“China, meet World. World, meet China.”
It’s statement is pretty clear.
World Fairs and Expositions are a chance for the nations of the world to trade ideas and peddle their cultural and industrial wares. This year’s show, held in an emergent and increasingly confident Shanghai, seems to be less for the benefit of the global community, and rather a chance for the people of China to experience the world they are set to inherit.
If the future is reflected between the pavilions and edifices, it is one full of Chinese people. Over 52 million people have visited the fair thus far, and even though I chose a quiet Tuesday evening to attend, queues stretched around the (futurist) block. After seeing the line-up for the British pavilion stretch past the two-hour marker, and similarly long lines for the other ‘blue chip’ countries, I decided not to enter any pavilions at all. Nope – if someone asks me which countries I visited, I am not about to say ‘Belgium and The Philippines’; I would simply prefer to spend more time walking around and taking it all in.
So, starting roughly in the middle with Europe (America is comically marginalised at the absolute extreme far end of the site), I began my international stroll. The British pavilion, designed by Thomas Heatherwick, was a triumph; and possibly even more dramatic than the huge, Blade Runner-esque Chinese building. People gawped (me included) at the explosion of rods, seemly frozen in time and hanging in mid-air, as if smoke. Rounding it a couple of times, it was interesting to compare it to some of the adjacent sites which were lighter on drama and heavier on content. Italy and Spain both seemed to be far more full of actual things to look at and do, and others were at least packed with restaurants; most of the Norway site was filled with its Salmon restaurant, and Belgium even featured a chip van parked out the front (I do admit to stopping their for a refuel).
Rule Britannia … one thing I like about the design, is that it seems to accidentally mimic the Union flag. What can I say – I guess it felt good to see the flag flying in front.
On the fence.
What must they think?
Subtle commercial activities.
Other blatant political messages dotted the site. The aforementioned Taiwanese pavilion, themed like a sky lantern, was placed within arms reach of China, only slightly further away than Macao and Hong Kong. And much like America, Japan was placed at the absolute far end of the site, keeping Kazakhstan and Vietnam company. Meanwhile, Koreas North and South were separated by the major walkway linking the site together. Laying out the plots must have been akin to organising a wedding banquet.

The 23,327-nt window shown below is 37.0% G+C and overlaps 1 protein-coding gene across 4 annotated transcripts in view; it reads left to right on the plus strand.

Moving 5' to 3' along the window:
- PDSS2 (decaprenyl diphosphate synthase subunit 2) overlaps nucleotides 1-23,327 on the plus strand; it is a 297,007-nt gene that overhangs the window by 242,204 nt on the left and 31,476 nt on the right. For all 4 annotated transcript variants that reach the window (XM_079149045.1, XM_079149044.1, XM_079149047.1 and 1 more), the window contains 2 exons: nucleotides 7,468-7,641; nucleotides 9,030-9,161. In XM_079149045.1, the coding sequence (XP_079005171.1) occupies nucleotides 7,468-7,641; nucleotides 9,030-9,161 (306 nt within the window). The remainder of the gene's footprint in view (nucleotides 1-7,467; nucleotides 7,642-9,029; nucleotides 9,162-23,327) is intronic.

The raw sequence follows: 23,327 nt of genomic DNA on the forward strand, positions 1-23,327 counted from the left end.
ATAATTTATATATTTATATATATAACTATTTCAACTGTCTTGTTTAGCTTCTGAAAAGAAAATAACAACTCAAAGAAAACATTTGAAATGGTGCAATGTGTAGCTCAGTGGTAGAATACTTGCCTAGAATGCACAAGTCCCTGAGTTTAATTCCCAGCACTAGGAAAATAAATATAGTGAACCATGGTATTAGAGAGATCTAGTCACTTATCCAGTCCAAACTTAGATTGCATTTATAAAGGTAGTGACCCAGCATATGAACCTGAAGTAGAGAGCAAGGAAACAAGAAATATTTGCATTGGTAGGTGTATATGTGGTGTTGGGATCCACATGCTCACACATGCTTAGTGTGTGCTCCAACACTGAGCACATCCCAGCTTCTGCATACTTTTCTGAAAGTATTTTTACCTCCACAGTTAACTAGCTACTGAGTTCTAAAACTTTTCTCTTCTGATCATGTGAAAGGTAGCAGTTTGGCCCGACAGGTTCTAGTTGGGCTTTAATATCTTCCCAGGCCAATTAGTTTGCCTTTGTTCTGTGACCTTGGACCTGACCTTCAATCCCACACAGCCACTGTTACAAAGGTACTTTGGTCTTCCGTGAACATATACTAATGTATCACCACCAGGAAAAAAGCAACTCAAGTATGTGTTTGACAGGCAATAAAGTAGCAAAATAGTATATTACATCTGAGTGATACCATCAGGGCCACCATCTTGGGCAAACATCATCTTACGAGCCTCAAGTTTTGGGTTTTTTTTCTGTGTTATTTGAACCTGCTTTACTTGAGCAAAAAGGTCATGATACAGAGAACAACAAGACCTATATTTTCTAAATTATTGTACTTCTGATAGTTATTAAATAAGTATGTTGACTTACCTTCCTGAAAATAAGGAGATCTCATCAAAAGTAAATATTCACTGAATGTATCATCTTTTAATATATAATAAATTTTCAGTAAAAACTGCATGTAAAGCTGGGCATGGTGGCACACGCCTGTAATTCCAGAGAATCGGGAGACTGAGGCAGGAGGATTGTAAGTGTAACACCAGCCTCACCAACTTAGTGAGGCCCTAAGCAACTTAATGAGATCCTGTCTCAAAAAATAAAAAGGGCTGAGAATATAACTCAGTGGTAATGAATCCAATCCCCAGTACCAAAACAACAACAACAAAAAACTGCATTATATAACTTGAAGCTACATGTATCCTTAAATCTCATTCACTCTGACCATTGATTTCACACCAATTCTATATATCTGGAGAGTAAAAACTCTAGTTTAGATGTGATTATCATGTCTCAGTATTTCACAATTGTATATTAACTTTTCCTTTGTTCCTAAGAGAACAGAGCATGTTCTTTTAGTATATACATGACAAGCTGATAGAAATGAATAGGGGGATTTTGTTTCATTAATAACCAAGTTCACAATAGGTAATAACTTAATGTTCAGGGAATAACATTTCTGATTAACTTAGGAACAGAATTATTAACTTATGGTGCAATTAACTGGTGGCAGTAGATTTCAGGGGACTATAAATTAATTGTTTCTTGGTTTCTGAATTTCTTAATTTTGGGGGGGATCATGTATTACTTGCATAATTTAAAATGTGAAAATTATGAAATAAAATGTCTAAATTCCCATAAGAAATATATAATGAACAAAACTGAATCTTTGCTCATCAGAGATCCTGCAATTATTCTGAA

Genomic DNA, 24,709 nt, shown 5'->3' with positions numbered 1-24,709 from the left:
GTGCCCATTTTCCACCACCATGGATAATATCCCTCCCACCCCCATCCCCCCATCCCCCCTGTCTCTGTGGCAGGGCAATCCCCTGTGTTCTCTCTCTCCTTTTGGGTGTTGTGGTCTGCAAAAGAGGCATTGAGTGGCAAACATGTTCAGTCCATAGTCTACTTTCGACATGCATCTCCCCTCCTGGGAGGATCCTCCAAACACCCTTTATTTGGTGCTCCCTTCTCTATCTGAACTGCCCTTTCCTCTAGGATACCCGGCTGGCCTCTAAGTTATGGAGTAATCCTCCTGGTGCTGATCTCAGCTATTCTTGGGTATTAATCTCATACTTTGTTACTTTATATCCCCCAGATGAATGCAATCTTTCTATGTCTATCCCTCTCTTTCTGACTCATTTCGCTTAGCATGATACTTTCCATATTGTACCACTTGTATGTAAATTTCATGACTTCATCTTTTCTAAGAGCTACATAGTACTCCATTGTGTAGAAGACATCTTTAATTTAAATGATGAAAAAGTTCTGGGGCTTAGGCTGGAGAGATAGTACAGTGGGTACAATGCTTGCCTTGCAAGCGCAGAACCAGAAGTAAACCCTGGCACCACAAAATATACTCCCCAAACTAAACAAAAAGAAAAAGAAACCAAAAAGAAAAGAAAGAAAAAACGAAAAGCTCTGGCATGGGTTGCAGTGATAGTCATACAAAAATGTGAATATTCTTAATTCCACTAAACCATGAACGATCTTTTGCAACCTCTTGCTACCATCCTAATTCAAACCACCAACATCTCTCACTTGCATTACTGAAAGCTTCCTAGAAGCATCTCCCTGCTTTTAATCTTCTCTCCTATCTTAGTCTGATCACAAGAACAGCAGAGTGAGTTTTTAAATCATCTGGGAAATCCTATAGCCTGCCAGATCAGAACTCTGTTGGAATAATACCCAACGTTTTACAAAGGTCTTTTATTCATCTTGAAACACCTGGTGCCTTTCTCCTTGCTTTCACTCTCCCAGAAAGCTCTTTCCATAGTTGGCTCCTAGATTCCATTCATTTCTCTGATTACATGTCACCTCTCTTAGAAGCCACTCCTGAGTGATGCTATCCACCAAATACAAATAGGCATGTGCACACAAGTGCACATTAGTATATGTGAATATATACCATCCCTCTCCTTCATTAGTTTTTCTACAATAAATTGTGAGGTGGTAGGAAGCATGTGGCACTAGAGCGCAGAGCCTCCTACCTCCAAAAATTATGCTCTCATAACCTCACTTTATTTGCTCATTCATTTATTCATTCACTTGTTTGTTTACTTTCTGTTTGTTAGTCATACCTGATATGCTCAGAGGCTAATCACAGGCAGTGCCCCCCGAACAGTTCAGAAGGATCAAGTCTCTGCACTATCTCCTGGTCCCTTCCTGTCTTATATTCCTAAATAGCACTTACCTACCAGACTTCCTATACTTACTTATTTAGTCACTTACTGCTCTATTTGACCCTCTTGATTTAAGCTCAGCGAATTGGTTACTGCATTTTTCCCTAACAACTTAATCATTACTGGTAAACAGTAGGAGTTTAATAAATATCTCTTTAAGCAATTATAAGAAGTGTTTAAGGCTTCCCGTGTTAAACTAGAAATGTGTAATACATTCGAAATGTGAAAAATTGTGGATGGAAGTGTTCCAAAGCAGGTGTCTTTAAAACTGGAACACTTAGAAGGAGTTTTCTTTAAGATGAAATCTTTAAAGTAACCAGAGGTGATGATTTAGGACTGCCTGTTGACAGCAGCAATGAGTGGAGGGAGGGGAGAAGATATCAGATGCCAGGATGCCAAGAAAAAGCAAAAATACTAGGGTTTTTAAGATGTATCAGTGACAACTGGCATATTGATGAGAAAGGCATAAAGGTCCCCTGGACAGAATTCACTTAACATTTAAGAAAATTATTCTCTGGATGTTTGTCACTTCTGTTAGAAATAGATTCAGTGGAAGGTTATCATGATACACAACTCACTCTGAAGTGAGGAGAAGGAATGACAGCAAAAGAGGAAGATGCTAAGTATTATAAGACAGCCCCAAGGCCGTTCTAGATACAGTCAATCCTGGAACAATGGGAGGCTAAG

Click to see who is on China’s Christmas card list this year.
Plenty of eco-ness pervaded the event, but you can’t help but wonder about the amount of energy used to transform the site, and ferry the legions of people in. While pavilions such as New Zealand made proud boasts about the amount of energy they were using, others (notably Taiwan) seemed to take it upon themselves to fuel those solar panels through the night with an wanton display of LED-showmanship. 2010 is clearly the coming-out party for the humble LED as an architectural element.
And just as my feet were beginning to get tired, it suddenly struck me what the whole thing felt like. It was like visiting a showroom for domestic and international airports, all clustered together in one site. Without the airplanes, of course, but still with the faint feeling that you were just about to pick up your luggage.
I actually attended the Hanover Expo, ten years previously, and I think I was left with the same impression; numbness. Disney without the rides. Airports without planes. Experience, but without the understanding.
Yep – even the UN gets their own pavilion.
Spain’s was huge, and covered in door mats.
People really enjoyed the fashion show outside Germany’s building.
The Greek pavilion.
Some areas of the world made more effort than others.
The show, of course, was not really for international visitors; it was for the legions of Chinese, coming in from other cities and towns; it was amazing to see the variety of faces, and equally humbling to think about the reactions that they would be having to some of the more ‘challenging’ pavilions (like the UK), when they probably would have been perfectly happy with a fake castle.
A light show from Taiwan… looking up to big brother on the other side of the walkway.
Let’s hope your next project isn’t, well, Taiwan.